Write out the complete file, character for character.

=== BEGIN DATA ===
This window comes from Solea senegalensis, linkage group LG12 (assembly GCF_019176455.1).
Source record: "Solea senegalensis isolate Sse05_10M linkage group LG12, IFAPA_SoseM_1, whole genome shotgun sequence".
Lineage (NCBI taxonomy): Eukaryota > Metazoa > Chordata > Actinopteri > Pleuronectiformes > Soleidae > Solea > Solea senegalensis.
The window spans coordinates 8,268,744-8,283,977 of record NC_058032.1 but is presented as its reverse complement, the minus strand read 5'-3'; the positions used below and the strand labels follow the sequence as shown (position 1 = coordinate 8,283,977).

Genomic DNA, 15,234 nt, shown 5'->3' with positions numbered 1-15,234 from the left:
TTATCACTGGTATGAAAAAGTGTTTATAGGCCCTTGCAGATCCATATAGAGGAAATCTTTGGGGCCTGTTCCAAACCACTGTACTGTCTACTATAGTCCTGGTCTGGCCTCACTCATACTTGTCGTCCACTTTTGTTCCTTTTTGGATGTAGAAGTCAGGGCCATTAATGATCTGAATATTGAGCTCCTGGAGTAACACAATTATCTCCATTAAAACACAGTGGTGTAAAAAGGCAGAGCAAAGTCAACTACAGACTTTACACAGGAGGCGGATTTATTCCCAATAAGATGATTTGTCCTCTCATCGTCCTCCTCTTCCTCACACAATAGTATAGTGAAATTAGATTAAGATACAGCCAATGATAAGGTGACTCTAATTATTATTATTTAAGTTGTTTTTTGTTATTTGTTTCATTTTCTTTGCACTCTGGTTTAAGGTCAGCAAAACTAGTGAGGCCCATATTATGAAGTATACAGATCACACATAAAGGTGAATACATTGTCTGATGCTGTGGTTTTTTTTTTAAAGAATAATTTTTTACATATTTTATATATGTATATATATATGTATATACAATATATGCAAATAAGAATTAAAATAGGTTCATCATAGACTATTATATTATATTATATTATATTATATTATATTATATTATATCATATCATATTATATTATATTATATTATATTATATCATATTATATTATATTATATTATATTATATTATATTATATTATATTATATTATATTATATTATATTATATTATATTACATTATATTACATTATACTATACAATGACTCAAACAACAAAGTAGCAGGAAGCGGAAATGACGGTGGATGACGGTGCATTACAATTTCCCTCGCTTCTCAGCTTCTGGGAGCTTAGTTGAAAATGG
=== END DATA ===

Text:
This window comes from Solea senegalensis, linkage group LG12 (assembly GCF_019176455.1).
Source record: "Solea senegalensis isolate Sse05_10M linkage group LG12, IFAPA_SoseM_1, whole genome shotgun sequence".
Lineage (NCBI taxonomy): Eukaryota > Metazoa > Chordata > Actinopteri > Pleuronectiformes > Soleidae > Solea > Solea senegalensis.
The window spans coordinates 8,268,744-8,283,977 of record NC_058032.1 but is presented as its reverse complement, the minus strand read 5'-3'; the positions used below and the strand labels follow the sequence as shown (position 1 = coordinate 8,283,977).

Genomic DNA, 15,234 nt, shown 5'->3' with positions numbered 1-15,234 from the left:
TTATCACTGGTATGAAAAAGTGTTTATAGGCCCTTGCAGATCCATATAGAGGAAATCTTTGGGGCCTGTTCCAAACCACTGTACTGTCTACTATAGTCCTGGTCTGGCCTCACTCATACTTGTCGTCCACTTTTGTTCCTTTTTGGATGTAGAAGTCAGGGCCATTAATGATCTGAATATTGAGCTCCTGGAGTAACACAATTATCTCCATTAAAACACAGTGGTGTAAAAAGGCAGAGCAAAGTCAACTACAGACTTTACACAGGAGGCGGATTTATTCCCAATAAGATGATTTGTCCTCTCATCGTCCTCCTCTTCCTCACACAATAGTATAGTGAAATTAGATTAAGATACAGCCAATGATAAGGTGACTCTAATTATTATTATTTAAGTTGTTTTTTGTTATTTGTTTCATTTTCTTTGCACTCTGGTTTAAGGTCAGCAAAACTAGTGAGGCCCATATTATGAAGTATACAGATCACACATAAAGGTGAATACATTGTCTGATGCTGTGGTTTTTTTTTTAAAGAATAATTTTTTACATATTTTATATATGTATATATATATGTATATACAATATATGCAAATAAGAATTAAAATAGGTTCATCATAGACTATTATATTATATTATATTATATTATATTATATTATATTATATCATATCATATTATATTATATTATATTATATTATATCATATTATATTATATTATATTATATTATATTATATTATATTATATTATATTATATTATATTATATTATATTATATTACATTATATTACATTATACTATACAATGACTCAAACAACAAAGTAGCAGGAAGCGGAAATGACGGTGGATGACGGTGCATTACAATTTCCCTCGCTTCTCAGCTTCTGGGAGCTTAGTTGAAAATGG